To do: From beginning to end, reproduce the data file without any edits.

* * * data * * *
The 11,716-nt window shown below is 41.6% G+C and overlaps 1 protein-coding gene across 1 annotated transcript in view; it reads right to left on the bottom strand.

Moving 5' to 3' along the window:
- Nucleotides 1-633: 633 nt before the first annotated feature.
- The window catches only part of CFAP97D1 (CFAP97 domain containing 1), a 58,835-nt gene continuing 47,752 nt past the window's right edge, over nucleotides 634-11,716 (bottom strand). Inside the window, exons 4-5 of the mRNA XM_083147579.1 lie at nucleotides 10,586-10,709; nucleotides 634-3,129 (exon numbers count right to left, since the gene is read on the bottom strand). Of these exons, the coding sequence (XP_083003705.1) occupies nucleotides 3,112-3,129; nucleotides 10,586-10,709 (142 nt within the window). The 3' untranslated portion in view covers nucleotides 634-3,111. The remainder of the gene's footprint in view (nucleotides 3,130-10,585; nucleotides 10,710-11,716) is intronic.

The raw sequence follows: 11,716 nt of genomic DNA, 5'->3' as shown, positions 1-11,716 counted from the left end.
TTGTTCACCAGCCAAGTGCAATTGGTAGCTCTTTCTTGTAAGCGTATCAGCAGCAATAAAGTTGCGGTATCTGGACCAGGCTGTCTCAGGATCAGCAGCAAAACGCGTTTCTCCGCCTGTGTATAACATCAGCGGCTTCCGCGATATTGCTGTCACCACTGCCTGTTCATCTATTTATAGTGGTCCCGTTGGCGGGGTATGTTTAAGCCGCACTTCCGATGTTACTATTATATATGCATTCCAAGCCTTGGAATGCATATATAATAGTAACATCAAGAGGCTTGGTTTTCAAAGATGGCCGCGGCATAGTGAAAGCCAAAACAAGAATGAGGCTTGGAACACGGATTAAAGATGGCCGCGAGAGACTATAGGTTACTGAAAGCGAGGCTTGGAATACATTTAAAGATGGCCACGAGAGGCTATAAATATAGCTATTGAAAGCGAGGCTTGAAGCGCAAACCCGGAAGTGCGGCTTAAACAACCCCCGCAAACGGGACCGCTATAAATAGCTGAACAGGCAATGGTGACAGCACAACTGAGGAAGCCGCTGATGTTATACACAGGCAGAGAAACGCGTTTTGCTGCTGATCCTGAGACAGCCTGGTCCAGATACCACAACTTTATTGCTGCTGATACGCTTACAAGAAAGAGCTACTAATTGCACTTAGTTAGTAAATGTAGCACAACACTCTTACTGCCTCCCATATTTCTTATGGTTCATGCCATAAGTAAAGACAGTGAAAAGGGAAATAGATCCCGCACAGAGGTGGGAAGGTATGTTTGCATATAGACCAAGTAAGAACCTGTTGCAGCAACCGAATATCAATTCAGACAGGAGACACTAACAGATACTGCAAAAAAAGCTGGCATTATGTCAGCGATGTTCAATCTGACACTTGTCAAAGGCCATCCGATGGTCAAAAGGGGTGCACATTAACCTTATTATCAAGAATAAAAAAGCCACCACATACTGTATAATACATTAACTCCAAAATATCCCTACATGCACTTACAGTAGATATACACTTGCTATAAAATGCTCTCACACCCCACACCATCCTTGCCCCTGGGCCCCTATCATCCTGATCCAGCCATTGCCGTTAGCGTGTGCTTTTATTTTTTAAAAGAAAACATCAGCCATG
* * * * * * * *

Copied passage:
The 11,716-nt window shown below is 41.6% G+C and overlaps 1 protein-coding gene across 1 annotated transcript in view; it reads right to left on the bottom strand.

Moving 5' to 3' along the window:
- Nucleotides 1-633: 633 nt before the first annotated feature.
- The window catches only part of CFAP97D1 (CFAP97 domain containing 1), a 58,835-nt gene continuing 47,752 nt past the window's right edge, over nucleotides 634-11,716 (bottom strand). Inside the window, exons 4-5 of the mRNA XM_083147579.1 lie at nucleotides 10,586-10,709; nucleotides 634-3,129 (exon numbers count right to left, since the gene is read on the bottom strand). Of these exons, the coding sequence (XP_083003705.1) occupies nucleotides 3,112-3,129; nucleotides 10,586-10,709 (142 nt within the window). The 3' untranslated portion in view covers nucleotides 634-3,111. The remainder of the gene's footprint in view (nucleotides 3,130-10,585; nucleotides 10,710-11,716) is intronic.

The raw sequence follows: 11,716 nt of genomic DNA, 5'->3' as shown, positions 1-11,716 counted from the left end.
TTGTTCACCAGCCAAGTGCAATTGGTAGCTCTTTCTTGTAAGCGTATCAGCAGCAATAAAGTTGCGGTATCTGGACCAGGCTGTCTCAGGATCAGCAGCAAAACGCGTTTCTCCGCCTGTGTATAACATCAGCGGCTTCCGCGATATTGCTGTCACCACTGCCTGTTCATCTATTTATAGTGGTCCCGTTGGCGGGGTATGTTTAAGCCGCACTTCCGATGTTACTATTATATATGCATTCCAAGCCTTGGAATGCATATATAATAGTAACATCAAGAGGCTTGGTTTTCAAAGATGGCCGCGGCATAGTGAAAGCCAAAACAAGAATGAGGCTTGGAACACGGATTAAAGATGGCCGCGAGAGACTATAGGTTACTGAAAGCGAGGCTTGGAATACATTTAAAGATGGCCACGAGAGGCTATAAATATAGCTATTGAAAGCGAGGCTTGAAGCGCAAACCCGGAAGTGCGGCTTAAACAACCCCCGCAAACGGGACCGCTATAAATAGCTGAACAGGCAATGGTGACAGCACAACTGAGGAAGCCGCTGATGTTATACACAGGCAGAGAAACGCGTTTTGCTGCTGATCCTGAGACAGCCTGGTCCAGATACCACAACTTTATTGCTGCTGATACGCTTACAAGAAAGAGCTACTAATTGCACTTAGTTAGTAAATGTAGCACAACACTCTTACTGCCTCCCATATTTCTTATGGTTCATGCCATAAGTAAAGACAGTGAAAAGGGAAATAGATCCCGCACAGAGGTGGGAAGGTATGTTTGCATATAGACCAAGTAAGAACCTGTTGCAGCAACCGAATATCAATTCAGACAGGAGACACTAACAGATACTGCAAAAAAAGCTGGCATTATGTCAGCGATGTTCAATCTGACACTTGTCAAAGGCCATCCGATGGTCAAAAGGGGTGCACATTAACCTTATTATCAAGAATAAAAAAGCCACCACATACTGTATAATACATTAACTCCAAAATATCCCTACATGCACTTACAGTAGATATACACTTGCTATAAAATGCTCTCACACCCCACACCATCCTTGCCCCTGGGCCCCTATCATCCTGATCCAGCCATTGCCGTTAGCGTGTGCTTTTATTTTTTAAAAGAAAACATCAGCCATG